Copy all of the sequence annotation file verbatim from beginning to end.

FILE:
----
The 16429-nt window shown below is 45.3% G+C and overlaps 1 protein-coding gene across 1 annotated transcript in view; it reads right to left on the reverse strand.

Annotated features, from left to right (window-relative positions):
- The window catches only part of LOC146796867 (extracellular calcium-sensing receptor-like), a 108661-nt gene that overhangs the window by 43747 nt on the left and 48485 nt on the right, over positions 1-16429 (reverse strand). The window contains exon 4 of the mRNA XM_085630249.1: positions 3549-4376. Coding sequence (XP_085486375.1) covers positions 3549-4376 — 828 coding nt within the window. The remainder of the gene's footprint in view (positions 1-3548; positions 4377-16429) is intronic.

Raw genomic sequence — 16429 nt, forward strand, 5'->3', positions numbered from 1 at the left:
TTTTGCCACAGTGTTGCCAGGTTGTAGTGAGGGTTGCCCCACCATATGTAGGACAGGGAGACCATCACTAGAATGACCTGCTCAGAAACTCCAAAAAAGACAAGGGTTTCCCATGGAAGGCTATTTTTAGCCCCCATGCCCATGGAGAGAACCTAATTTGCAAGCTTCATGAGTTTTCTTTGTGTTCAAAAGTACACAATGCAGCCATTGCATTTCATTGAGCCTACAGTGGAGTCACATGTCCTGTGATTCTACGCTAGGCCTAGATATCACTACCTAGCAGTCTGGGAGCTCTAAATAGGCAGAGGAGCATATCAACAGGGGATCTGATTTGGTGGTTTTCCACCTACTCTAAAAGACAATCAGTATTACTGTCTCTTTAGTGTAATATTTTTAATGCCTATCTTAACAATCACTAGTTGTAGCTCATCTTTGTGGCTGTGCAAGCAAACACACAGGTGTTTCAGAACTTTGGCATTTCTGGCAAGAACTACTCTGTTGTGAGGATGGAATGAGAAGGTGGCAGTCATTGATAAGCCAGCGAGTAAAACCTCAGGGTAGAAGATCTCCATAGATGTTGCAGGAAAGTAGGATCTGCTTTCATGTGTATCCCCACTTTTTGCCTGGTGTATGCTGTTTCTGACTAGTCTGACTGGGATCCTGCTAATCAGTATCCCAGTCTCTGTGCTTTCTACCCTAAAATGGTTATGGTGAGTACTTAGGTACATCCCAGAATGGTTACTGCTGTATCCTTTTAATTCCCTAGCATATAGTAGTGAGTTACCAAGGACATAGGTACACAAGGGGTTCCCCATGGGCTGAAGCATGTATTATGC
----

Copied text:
The 16429-nt window shown below is 45.3% G+C and overlaps 1 protein-coding gene across 1 annotated transcript in view; it reads right to left on the reverse strand.

Annotated features, from left to right (window-relative positions):
- The window catches only part of LOC146796867 (extracellular calcium-sensing receptor-like), a 108661-nt gene that overhangs the window by 43747 nt on the left and 48485 nt on the right, over positions 1-16429 (reverse strand). The window contains exon 4 of the mRNA XM_085630249.1: positions 3549-4376. Coding sequence (XP_085486375.1) covers positions 3549-4376 — 828 coding nt within the window. The remainder of the gene's footprint in view (positions 1-3548; positions 4377-16429) is intronic.

Raw genomic sequence — 16429 nt, forward strand, 5'->3', positions numbered from 1 at the left:
TTTTGCCACAGTGTTGCCAGGTTGTAGTGAGGGTTGCCCCACCATATGTAGGACAGGGAGACCATCACTAGAATGACCTGCTCAGAAACTCCAAAAAAGACAAGGGTTTCCCATGGAAGGCTATTTTTAGCCCCCATGCCCATGGAGAGAACCTAATTTGCAAGCTTCATGAGTTTTCTTTGTGTTCAAAAGTACACAATGCAGCCATTGCATTTCATTGAGCCTACAGTGGAGTCACATGTCCTGTGATTCTACGCTAGGCCTAGATATCACTACCTAGCAGTCTGGGAGCTCTAAATAGGCAGAGGAGCATATCAACAGGGGATCTGATTTGGTGGTTTTCCACCTACTCTAAAAGACAATCAGTATTACTGTCTCTTTAGTGTAATATTTTTAATGCCTATCTTAACAATCACTAGTTGTAGCTCATCTTTGTGGCTGTGCAAGCAAACACACAGGTGTTTCAGAACTTTGGCATTTCTGGCAAGAACTACTCTGTTGTGAGGATGGAATGAGAAGGTGGCAGTCATTGATAAGCCAGCGAGTAAAACCTCAGGGTAGAAGATCTCCATAGATGTTGCAGGAAAGTAGGATCTGCTTTCATGTGTATCCCCACTTTTTGCCTGGTGTATGCTGTTTCTGACTAGTCTGACTGGGATCCTGCTAATCAGTATCCCAGTCTCTGTGCTTTCTACCCTAAAATGGTTATGGTGAGTACTTAGGTACATCCCAGAATGGTTACTGCTGTATCCTTTTAATTCCCTAGCATATAGTAGTGAGTTACCAAGGACATAGGTACACAAGGGGTTCCCCATGGGCTGAAGCATGTATTATGC